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The Do’s and Don’ts of Academic Advising Appointments

August 11th, 2017

At some point in your academic career, you may need to visit an academic advisor. Advisors help students know what to expect in classes, advise on course selection and calm panicked students’ fears about the academic aspects of university life.

Before booking a meeting with your advisor, follow these simple tips from Arts academic advisor Jenny Conroy to prepare and streamline your appointment to save both you and your advisor time.

DO write everything down, or record it for yourself in some way.

“Think about any questions you’ve had that an advisor might be able to help answer,” Conroy said. “Write them down so you don’t forget once you get to your appointment. Bring something along that you can record any information you get on - like a notebook, or a notes app on your phone.”

Advisors know that appointments can be information-heavy, so they won't mind you making notes or asking them to repeat key details.

“Sometimes in an appointment, you’ll get a lot of information, and if you try to store it all in your head, you’re more likely to forget,” she said. “Record any key points, courses, or any other information that comes from your conversation with your advisor. It will help you later.”

DON'T assume you have to make an appointment for every inquiry.

While some students feel more secure talking in person with an advisor, others may feel anxious meeting one-on-one or find it hard to keep appointments. Although this might discourage some students from contacting their advisors, Conroy says that lots of academic advising can be done electronically.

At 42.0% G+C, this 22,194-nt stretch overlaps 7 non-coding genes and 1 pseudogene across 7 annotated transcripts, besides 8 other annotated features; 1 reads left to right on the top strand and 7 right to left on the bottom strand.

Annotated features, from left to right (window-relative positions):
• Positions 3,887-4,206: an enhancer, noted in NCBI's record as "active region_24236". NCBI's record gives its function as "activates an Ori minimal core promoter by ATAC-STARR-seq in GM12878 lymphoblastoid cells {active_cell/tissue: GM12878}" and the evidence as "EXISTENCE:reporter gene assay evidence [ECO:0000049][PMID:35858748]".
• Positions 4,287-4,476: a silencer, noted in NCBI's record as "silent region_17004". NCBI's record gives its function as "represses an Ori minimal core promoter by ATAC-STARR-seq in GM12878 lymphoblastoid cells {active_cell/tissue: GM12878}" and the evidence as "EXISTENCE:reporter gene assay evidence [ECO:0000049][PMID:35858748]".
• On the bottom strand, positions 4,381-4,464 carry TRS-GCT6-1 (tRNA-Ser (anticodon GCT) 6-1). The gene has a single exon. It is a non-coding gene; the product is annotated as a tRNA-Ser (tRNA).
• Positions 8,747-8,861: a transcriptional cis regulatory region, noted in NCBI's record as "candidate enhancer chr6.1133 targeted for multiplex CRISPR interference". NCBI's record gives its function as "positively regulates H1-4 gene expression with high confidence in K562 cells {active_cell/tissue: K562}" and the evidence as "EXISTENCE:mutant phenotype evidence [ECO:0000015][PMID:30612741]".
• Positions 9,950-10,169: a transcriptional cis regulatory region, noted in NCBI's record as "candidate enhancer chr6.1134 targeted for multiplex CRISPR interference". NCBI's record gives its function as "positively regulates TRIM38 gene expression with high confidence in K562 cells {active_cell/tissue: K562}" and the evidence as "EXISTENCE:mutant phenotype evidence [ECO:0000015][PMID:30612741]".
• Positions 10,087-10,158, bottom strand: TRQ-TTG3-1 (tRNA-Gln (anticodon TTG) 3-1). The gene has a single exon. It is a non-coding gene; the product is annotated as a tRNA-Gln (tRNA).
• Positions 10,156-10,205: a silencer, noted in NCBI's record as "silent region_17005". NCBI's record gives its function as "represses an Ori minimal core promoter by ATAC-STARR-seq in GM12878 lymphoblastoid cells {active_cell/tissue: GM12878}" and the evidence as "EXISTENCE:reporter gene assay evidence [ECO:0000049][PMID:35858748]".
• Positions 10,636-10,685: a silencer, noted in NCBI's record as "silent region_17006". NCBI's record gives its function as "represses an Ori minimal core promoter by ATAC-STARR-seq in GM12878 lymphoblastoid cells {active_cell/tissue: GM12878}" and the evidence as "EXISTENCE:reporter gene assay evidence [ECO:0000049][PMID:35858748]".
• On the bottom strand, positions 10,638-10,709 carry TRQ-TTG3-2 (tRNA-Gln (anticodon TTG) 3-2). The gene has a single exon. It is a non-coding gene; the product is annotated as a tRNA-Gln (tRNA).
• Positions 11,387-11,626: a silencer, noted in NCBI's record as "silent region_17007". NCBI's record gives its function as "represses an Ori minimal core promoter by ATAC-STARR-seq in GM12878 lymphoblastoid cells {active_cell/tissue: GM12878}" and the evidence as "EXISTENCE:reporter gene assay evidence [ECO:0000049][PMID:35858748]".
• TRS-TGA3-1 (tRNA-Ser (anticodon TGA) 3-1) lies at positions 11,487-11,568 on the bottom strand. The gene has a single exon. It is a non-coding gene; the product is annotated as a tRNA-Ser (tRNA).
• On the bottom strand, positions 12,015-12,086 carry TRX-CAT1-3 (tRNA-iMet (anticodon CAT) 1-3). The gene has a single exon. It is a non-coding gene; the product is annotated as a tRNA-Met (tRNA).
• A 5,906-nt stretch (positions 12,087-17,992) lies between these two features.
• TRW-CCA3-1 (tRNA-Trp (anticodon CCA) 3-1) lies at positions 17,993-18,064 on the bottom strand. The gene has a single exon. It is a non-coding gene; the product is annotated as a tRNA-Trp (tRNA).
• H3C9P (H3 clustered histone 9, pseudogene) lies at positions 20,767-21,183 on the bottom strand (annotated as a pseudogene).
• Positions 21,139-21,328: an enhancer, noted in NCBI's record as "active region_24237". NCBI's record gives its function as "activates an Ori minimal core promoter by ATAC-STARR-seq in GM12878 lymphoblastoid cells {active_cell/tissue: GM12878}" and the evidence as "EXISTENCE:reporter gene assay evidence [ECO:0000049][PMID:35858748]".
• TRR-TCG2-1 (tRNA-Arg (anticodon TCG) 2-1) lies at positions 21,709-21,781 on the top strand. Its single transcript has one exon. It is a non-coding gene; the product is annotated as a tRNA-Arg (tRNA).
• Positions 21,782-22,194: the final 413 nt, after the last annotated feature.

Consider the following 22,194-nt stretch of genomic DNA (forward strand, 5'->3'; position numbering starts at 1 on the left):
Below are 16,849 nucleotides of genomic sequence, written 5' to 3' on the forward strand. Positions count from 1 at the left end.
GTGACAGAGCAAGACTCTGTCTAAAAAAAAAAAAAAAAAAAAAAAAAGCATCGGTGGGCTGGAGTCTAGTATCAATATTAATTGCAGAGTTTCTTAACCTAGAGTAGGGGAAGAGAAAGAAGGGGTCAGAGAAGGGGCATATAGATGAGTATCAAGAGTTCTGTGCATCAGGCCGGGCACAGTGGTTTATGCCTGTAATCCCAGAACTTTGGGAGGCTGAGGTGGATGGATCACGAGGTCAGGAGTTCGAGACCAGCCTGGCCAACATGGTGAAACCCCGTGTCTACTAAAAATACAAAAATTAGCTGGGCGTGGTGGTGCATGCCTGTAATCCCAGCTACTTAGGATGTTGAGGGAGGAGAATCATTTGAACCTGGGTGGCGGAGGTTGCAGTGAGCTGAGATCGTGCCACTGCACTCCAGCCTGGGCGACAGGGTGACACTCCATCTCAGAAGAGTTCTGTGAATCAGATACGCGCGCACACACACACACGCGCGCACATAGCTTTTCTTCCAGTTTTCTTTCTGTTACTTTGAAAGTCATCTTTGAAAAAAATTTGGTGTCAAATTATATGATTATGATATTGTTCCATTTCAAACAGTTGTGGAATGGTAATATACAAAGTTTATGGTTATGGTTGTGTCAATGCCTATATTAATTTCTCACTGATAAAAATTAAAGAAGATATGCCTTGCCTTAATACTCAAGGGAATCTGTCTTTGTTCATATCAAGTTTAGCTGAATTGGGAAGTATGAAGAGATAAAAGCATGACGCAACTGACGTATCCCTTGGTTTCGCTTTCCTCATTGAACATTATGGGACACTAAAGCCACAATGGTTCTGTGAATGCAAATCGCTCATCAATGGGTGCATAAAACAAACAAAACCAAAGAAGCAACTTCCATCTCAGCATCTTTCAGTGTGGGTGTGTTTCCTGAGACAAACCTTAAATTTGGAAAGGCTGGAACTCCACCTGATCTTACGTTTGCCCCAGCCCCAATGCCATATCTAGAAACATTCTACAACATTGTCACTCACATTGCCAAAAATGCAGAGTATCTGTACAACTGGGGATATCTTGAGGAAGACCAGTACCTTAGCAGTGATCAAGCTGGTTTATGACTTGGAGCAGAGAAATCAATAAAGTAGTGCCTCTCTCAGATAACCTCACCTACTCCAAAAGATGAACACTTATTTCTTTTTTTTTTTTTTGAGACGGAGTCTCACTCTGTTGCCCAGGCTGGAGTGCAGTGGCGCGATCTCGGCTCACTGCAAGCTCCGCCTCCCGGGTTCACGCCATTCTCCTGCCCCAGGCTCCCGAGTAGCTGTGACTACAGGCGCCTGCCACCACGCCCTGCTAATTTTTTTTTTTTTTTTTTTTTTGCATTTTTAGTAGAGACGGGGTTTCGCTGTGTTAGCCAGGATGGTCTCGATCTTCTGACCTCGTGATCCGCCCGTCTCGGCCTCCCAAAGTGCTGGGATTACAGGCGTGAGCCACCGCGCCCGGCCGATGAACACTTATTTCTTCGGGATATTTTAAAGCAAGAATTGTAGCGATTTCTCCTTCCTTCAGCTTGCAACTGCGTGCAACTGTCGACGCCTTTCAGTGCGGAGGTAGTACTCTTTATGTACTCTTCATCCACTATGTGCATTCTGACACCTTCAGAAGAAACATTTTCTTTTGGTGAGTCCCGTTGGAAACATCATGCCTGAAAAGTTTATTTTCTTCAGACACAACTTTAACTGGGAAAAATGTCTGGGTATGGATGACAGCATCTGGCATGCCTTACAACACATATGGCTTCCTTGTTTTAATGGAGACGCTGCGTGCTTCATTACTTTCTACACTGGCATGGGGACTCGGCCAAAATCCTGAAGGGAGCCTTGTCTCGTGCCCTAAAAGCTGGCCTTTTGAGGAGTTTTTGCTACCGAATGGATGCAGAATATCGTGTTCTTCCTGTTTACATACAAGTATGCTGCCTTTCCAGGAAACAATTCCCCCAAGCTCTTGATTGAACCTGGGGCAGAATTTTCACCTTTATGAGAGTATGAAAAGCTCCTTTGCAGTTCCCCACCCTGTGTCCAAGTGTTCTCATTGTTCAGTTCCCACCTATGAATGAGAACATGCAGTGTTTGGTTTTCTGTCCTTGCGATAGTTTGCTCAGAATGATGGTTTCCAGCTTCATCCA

“Some students feel anxiety about going to an in-person meeting and may just avoid it altogether,” Conroy said. “I try to tell students that they can email me first with their questions, and then if it seems like something that might require more one-on-one time, we can discuss a follow-up appointment to delve further. I can help students with most things by email, and they have my email to look back on later if they want to review what was discussed. Every student is different, so I try to be able to help in any way, whether it be in person, over email, or on the phone.”

DO use the online resources.

There are so many online resources for academics at the University of Waterloo, it can be a little overwhelming to keep organized. Try making a bookmarks folder on your Internet browser that contains all the links to course information you'll need for your academic plans. If it becomes too daunting, advisors are available to help.

“The undergraduate academic calendar is the number one resource students should use,” Conroy said. “Any policy or regulation they must adhere to will be found here. The calendar can be overwhelming and advisors can help you use this tool to find answers to questions you may have.”

DON'T forget to review your past courses, grades and other academic info on Quest regularly.

It's hard to remember to review your past academic work when students are generally focused on upcoming work. But Conroy suggests reviewing your past courses, grades and standing to inspire questions about prerequisites and workloads.

“Absolutely take a few moments to go over your own record on Quest, as this may prompt some questions you didn’t even realize you had,” said Conroy.

Be proactive this fall term and take the time to organize your academic resources and become familiar with your own records. It will help your next advising appointment go smoothly, or better yet, save you the need to even make one! You'll be able to find answers to the basic questions in a matter of seconds and can skip the enrollment period panic with a clearer map of how your educational journey will proceed.

 

Academic Resources Worth Bookmarking

Important Dates: When school starts, ends, holidays and breaks

Exam Information

Tuition, Getting Fees Arranged, Course Adding and Dropping

 

Written by Leanna Walsh, Communications Assistant.